Tommee Tipps

If you're worried about your breastmilk supply, you're not alone. Thankfully, there are a few things you can do to increase your supply.

How to Increase Your Breast Milk Supply

Many breastfeeding new mums worry about their milk supply at some point in their feeding journey, you're not alone!

It can be reassuring to know that it's rare for there to be a problem with your milk supply. If your baby is content, going through enough wet and dirty nappies for their age, and they're gaining weight and growing healthily, there shouldn’t be any need for you to worry.

Babies who are breastfed are intuitive and take as much milk as they need during feed. And (providing that you don’t have any medical issues) your boobs will automatically make the right amount of milk to meet their demand.

But if you’re looking for ways to increase the amount of breastmilk you produce, we've pulled together some tips and techniques for you to try.

Ask for help

First and foremost, if you’re worried about anything to do with breastfeeding your baby, it's important that you consult your midwife, doctor or a lactation consultant before you make any changes to how you feed your little one. Talk to them for advice and support.  

Certain conditions and medications can impact your breastmilk supply, but with the help of a professional, you can ensure that your little one is getting all the nourishment they need!

Breastfeed regularly

When you're breastfeeding, the usual rule of thumb is that the more you feed, the more milk your body produces. Think supply and demand! When you increase the frequency and regularity that you empty your boobs, you send a signal to your body that it needs to produce more milk.

Get the technique right

  • Skin-to-skin – Keeping your baby snuggled into your chest stimulates your milk-producing hormone. So, when you breastfeed your little one, try maintaining skin-to-skin contact to increase your milk supply.
  • Let baby take the lead – Keeping an eye out for your baby's hunger cues can help you to feed them before they get overly hungry. Paced feeding means more frequent feeds, and therefore more milk production.
  • Check your latch – When you achieve a comfortable breastfeeding latch, you'll be able to feed more often and for longer, so your body will produce more milk.
  • Feed from both boobs – When you're breastfeeding, let your baby finish on one side first, then offer the other side. You can also try 'switch nursing', which is the term used to describe switching back and forth between each breast multiple times during a feeding. These techniques help encourage a sleepy or distracted baby to feed for a little longer, and therefore helps boost your milk supply.

Express breastmilk by hand or using a breast pump

Frequently and regularly expressing your breast milk with a breast pump and popping it into storage to feed to your baby in the future will boost your milk supply. Ultimately, it will also decrease the amount of time you spend pumping over time.

You can also try to schedule a pumping session straight after you're done breastfeeding. This can help if your boobs don’t feel totally empty after a feed, as it stimulates your body to produce more breastmilk and start increasing your milk supply.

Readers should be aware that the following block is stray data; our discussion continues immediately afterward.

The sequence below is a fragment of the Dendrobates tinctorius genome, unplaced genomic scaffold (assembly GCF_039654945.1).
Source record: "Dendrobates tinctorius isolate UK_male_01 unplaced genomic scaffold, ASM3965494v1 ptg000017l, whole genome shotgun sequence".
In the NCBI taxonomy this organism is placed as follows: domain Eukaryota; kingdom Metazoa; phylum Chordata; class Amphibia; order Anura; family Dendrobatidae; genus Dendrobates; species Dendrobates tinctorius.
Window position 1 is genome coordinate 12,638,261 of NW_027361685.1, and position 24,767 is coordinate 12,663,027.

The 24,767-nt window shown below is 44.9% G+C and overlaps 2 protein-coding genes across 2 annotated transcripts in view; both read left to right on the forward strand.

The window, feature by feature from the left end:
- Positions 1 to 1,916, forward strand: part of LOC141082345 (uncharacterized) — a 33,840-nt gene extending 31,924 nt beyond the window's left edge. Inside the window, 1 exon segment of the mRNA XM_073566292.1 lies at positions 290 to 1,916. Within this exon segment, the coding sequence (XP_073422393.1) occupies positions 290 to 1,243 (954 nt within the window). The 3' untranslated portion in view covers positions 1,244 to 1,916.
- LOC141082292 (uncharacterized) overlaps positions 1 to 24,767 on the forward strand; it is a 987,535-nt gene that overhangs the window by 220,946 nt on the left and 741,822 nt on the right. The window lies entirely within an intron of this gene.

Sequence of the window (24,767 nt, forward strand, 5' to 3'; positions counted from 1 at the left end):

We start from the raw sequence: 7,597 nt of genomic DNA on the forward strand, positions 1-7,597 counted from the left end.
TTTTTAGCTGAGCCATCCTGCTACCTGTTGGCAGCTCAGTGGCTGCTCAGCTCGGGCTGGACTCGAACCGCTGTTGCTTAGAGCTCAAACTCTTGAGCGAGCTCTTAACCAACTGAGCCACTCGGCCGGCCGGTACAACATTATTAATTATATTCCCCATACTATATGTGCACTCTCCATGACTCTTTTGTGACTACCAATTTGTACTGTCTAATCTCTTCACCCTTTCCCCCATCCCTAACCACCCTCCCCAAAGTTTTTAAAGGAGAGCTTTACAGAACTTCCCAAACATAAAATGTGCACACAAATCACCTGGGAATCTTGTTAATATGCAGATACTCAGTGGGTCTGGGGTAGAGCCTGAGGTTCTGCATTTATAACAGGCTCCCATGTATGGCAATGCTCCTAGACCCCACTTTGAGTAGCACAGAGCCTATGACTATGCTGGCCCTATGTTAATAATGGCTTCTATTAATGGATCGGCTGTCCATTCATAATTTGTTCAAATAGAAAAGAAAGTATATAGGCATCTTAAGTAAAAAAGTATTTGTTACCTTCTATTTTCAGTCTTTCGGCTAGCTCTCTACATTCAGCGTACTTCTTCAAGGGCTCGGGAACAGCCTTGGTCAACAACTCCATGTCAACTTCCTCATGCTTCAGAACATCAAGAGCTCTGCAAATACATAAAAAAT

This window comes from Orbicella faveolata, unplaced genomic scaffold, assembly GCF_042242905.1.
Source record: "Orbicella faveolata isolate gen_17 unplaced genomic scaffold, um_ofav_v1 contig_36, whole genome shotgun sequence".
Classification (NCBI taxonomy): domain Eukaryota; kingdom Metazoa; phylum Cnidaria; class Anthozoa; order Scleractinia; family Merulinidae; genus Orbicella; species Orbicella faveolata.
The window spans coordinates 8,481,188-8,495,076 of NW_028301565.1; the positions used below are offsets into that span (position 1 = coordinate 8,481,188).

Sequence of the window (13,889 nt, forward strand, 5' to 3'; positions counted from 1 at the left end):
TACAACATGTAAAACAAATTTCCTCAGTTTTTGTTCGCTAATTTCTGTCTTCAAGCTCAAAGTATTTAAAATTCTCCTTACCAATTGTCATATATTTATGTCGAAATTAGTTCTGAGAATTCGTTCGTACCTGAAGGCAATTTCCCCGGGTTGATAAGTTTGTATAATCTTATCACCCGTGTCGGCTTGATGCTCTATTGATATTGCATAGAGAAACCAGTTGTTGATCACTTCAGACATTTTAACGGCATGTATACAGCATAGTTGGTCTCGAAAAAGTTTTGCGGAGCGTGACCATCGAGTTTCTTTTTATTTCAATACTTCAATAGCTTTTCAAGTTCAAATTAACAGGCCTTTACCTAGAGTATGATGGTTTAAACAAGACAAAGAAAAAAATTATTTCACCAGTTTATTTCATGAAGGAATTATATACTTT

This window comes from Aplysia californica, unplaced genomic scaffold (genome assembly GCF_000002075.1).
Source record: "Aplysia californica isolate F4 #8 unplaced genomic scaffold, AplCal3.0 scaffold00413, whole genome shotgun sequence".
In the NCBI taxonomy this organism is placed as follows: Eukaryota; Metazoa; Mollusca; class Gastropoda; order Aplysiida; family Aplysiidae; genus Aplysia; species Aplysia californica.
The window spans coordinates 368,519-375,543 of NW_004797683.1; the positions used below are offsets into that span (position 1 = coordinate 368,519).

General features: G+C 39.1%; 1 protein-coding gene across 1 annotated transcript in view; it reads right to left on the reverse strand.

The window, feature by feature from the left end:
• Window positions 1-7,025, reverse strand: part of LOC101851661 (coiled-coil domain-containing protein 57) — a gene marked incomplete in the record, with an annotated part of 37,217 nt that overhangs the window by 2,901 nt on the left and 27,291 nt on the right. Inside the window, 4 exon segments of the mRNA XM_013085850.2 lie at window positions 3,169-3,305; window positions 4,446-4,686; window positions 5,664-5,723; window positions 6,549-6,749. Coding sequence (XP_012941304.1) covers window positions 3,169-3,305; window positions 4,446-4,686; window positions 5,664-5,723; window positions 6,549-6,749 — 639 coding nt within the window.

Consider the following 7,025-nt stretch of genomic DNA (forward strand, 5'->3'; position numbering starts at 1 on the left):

Avoid using a dummy if possible

Using a dummy during your baby's first month can impact the production of breastmilk. So, it's best to wait until you've established a good breastfeeding routine and are both feeling confident with breastfeeding before you introduce a soother.

If you do use a soother and you're worried about the impact it may have on your breastmilk supply, choose one with a breast-like teat to avoid nipple confusion.

If possible, avoid supplementing with formula

The NHS states that topping up your feeds with formula milk will mean your baby will want to feed less. As a result of these reduced number of feeds, your breasts will start producing less milk. So, if you're wanting to boost your milk production levels, avoid giving your baby anything other than breast milk while you're breastfeeding. It can be difficult but try to persevere and remember that the more you breastfeed your baby, the more milk you’ll produce. If you do want to top up their feeds with formula, wait until you have a good breastfeeding routine established.

Don’t wean until they're ready

Waiting until your mini-me is ready to wean and move onto solids – usually around six months of age – can help maintain your breastmilk supply.

Eat foods that help increase milk supply

Eating a balanced diet and staying hydrated can really help to maintain your breastmilk supply. Certain foods that are high in vitamins and minerals can even aid in breastmilk production. These foods are known as 'lactogenic' and include…

  • Grains – Oats, cornmeal, barley like porridge or other oat-based cereals.
  • Nuts and seeds – Sesame, pumpkin, sunflower seeds, and almonds.
  • Fruits and vegetables – All fruit and veggies are great and healthy, but mushrooms, broccoli, asparagus, potatoes, and lettuce are said to be lactogenic. Peaches, nectarines, apricots, and cherries can also help!
  • Water – Drinking enough liquids – at least six to eight glasses of water a day – to stay hydrated is important when you're breastfeeding. It’s thirsty work! So when you settle down for a feed, keep a glass or bottle of water close by.

Be kind to yourself

No matter where you are in your breastfeeding journey, it's important to treat yourself with compassion and don’t put too much pressure on yourself. Remember that as long as you do what’s best for you and your little one, you're doing the right thing.